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Of a very different character, and we have great pleasure in quoting it, is the subsequent passage, in which the noble author addresses the memory of the founder of his name and rank:

• Led by his hand, I first essay'd to walk,

O dear companion of my earliest steps,
With thee, o muse ; and from the beams of morn
To the pale twilight sought thy converse sweet.
Whatever in old Greece or Rome was done,
Or else recorded of those actions pure,
From thee I learnt, and from his counsel sage.
Grave was he, and severe ; but gentle too ;
And underneath a rough exterior hid
A heart, which pity melted into tears.
Farewell, my master, and my earliest friend !
But not farewell of thee the memory ;
Since all I am in fortune, or in rank,
In thought, or my inheritance of fame,
Bating my nature, to thy care I owe;
I should be viler than the dog, that tears
The hand that fed him from his earliest youth,
If I forsook thee, or thy gen'rous cause :
The seasons may pass on, and blanch my head,
And wither my shrunk check, and paint a map
Of woeful age upon my wrinkled brow;
But 'till the tomb outshuts me from the day,
And time disparts me from the things that were,
Thy memory shall unimpair'd remain,
Boundless, as I must still be less, than thee :
While Spring shall for her blossoms be desir'd,
Or Summer for her sweets, while Autumn pale
With fruitage shall be crown’d, or Winter rule
In storms and tempests the dejected year,
So long, O my first master, while I live,

Shall I forget not either thee or thine.' The lines on the vanity of Conquest in p.13. are spirited, although the subject is trite, and has been treated by poets of all ages and merits. Throughout the whole of this poem, we perceive an obvious attempt to imitate the manner of Milton: but the author has caught more of the obscurity of that great man than of his brilliancy; and the cumbrous style of the versification is ill justified by the shallow and unimportant thoughts which are wrapt up in it.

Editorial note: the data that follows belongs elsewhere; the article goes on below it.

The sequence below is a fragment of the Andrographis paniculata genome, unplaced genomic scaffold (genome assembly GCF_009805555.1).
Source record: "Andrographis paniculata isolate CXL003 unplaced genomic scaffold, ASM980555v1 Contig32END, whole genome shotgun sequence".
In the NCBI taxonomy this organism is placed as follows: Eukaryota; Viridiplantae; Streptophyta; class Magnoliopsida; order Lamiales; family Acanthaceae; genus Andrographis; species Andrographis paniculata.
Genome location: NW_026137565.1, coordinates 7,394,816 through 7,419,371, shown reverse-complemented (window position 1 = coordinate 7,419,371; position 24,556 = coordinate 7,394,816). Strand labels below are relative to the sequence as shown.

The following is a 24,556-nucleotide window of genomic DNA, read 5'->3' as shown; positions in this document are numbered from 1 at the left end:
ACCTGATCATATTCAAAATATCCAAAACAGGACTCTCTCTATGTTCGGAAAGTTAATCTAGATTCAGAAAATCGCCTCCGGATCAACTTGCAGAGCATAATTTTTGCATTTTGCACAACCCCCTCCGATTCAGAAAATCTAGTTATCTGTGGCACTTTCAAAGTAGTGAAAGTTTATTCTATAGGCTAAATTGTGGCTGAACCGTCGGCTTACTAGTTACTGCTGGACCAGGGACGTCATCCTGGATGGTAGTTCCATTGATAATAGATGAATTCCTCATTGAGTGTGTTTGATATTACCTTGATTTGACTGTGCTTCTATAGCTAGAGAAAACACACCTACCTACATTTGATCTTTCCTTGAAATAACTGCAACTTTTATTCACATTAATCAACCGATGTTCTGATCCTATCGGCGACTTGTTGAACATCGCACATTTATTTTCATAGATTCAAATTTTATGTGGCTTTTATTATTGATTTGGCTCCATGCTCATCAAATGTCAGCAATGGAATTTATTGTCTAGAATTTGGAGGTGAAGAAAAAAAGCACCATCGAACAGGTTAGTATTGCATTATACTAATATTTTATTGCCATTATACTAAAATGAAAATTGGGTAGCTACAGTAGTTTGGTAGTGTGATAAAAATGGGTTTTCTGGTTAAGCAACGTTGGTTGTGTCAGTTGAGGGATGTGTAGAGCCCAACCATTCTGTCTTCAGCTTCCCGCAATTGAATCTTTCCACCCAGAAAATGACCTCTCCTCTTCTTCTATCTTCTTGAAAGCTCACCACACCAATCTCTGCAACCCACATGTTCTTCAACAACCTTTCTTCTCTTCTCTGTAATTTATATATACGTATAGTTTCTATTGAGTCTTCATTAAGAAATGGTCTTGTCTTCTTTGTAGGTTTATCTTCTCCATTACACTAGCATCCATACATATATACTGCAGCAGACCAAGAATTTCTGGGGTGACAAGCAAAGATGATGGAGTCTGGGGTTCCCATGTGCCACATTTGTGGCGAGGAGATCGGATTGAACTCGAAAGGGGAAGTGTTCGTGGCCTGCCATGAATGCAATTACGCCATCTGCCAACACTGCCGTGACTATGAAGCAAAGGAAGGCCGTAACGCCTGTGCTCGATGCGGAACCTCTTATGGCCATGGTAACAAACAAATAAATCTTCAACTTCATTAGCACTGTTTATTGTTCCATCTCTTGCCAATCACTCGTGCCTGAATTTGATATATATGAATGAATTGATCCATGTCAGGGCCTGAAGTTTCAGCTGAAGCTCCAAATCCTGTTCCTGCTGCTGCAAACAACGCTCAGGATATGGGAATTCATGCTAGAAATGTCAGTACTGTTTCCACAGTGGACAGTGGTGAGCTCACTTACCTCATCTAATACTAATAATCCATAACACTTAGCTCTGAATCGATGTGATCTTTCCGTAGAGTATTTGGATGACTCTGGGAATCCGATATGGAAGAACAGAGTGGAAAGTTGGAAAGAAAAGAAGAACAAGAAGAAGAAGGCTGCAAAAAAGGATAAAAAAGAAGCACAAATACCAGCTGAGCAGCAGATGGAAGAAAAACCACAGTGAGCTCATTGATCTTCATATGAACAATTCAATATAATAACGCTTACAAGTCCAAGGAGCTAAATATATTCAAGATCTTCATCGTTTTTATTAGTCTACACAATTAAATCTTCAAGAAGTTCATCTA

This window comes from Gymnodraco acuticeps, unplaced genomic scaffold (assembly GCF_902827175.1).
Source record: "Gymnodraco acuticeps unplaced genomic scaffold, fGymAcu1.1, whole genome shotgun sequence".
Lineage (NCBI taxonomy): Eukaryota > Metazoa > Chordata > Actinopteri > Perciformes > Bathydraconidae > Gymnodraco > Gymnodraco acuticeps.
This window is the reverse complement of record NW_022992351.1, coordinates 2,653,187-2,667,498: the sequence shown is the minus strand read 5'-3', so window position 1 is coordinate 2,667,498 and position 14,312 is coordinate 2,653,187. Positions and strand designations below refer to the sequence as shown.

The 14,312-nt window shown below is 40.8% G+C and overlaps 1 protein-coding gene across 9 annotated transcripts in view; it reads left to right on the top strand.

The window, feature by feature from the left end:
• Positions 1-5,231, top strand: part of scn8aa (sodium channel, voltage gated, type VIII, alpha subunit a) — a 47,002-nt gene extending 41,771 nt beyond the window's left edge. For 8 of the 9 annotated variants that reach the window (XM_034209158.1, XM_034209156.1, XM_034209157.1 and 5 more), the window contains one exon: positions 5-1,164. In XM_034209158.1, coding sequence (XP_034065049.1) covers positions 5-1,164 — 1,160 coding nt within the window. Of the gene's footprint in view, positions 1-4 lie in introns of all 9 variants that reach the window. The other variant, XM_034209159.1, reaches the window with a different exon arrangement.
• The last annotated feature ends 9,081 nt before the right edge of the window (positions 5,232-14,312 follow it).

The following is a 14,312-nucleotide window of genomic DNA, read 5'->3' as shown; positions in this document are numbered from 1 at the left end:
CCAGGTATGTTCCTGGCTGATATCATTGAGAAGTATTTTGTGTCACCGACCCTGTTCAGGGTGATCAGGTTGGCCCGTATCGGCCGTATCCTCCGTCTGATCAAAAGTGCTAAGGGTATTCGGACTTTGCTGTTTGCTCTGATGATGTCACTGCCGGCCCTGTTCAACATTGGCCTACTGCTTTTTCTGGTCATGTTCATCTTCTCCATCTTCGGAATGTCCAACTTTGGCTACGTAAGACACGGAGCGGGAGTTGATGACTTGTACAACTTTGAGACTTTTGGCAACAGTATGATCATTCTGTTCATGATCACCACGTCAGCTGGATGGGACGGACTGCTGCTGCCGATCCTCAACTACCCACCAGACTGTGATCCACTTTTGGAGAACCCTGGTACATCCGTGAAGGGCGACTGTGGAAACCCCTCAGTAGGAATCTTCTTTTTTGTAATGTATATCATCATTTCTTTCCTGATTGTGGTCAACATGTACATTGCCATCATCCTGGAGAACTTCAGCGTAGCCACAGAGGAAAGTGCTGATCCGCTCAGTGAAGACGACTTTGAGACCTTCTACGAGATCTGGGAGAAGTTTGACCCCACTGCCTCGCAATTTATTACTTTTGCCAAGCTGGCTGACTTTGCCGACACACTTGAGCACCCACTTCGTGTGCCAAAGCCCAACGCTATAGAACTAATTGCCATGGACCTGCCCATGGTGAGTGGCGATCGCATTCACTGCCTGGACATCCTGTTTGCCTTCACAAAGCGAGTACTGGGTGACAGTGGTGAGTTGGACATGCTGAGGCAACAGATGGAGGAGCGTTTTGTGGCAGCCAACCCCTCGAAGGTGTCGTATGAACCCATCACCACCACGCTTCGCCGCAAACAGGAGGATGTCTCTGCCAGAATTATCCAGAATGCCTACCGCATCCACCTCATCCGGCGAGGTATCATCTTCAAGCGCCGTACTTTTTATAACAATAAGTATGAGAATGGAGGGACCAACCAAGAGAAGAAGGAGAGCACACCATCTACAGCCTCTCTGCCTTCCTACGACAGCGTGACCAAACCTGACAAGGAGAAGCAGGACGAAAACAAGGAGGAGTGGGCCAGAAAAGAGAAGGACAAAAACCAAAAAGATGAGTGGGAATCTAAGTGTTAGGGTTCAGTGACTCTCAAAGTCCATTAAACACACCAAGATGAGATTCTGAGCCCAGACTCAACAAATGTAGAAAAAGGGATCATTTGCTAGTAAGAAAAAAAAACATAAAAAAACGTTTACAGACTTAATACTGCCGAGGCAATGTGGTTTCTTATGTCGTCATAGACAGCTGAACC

On the translation from the chorus of the Hippolitus of Euripides by Lord Chancellor Thurlow, we cannot bestow so much praise as the noble Editor seems to think it deserves. It is succeeded by a translation from the same hand, of Homer's Battle of the Frogs and Mice, which is certainly executed with great fidelity and spirit. The learned author has been particularly

happy happy in the imitation of the Greek compounds, and especially in the names of the heroes of this long celebrated war; such as Bladder-cheek, Crumb-catch, Gnaw-gammon, and Nibble-biscuit. As specimens, we may quote the speech of the unfortunate Mouse in the first canto :

“ Him Crumb-Catch answer'd quick in vocal sounds;

Why, friend, my birth demand, so known to men,
To gods, and to the fowl, who wing the sky ?
My name is Crumb-Catch, and I am the son
of Nibble-Biscuit, my great-hearted sire ,
Lick-Mill's my mother, king Gnaw-Gammon's child,
She bore me in a hole, and brought me up
With figs, and nuts, and every sort of food.
But how make me thy friend, unlike in kind?
Thy living is in waters, but my food,
Whatever man is us'd to eat. The loaf
Thrice-kneaded, in the neat round basket kept,
Escapes not me, nor wafer flat and long
Mix'd with much sesame, nor bacon-slice,
Nor liver, cloth'd in jacket of white lard,
Nor cheese, fresh curdled from delicious milk,
Nor the good sweet-meats, which the wealthy love,
Nor what else cooks prepare to feast mankind,
Dressing their dishes with each kind of sauce -
Nor ever do I fy the deadly shout
Of war: but with the host advancing straight
The foremost champions join; nor man himself
I dread, although he bears so huge a trunk;
But scale his bed, and bite his fingers' ends,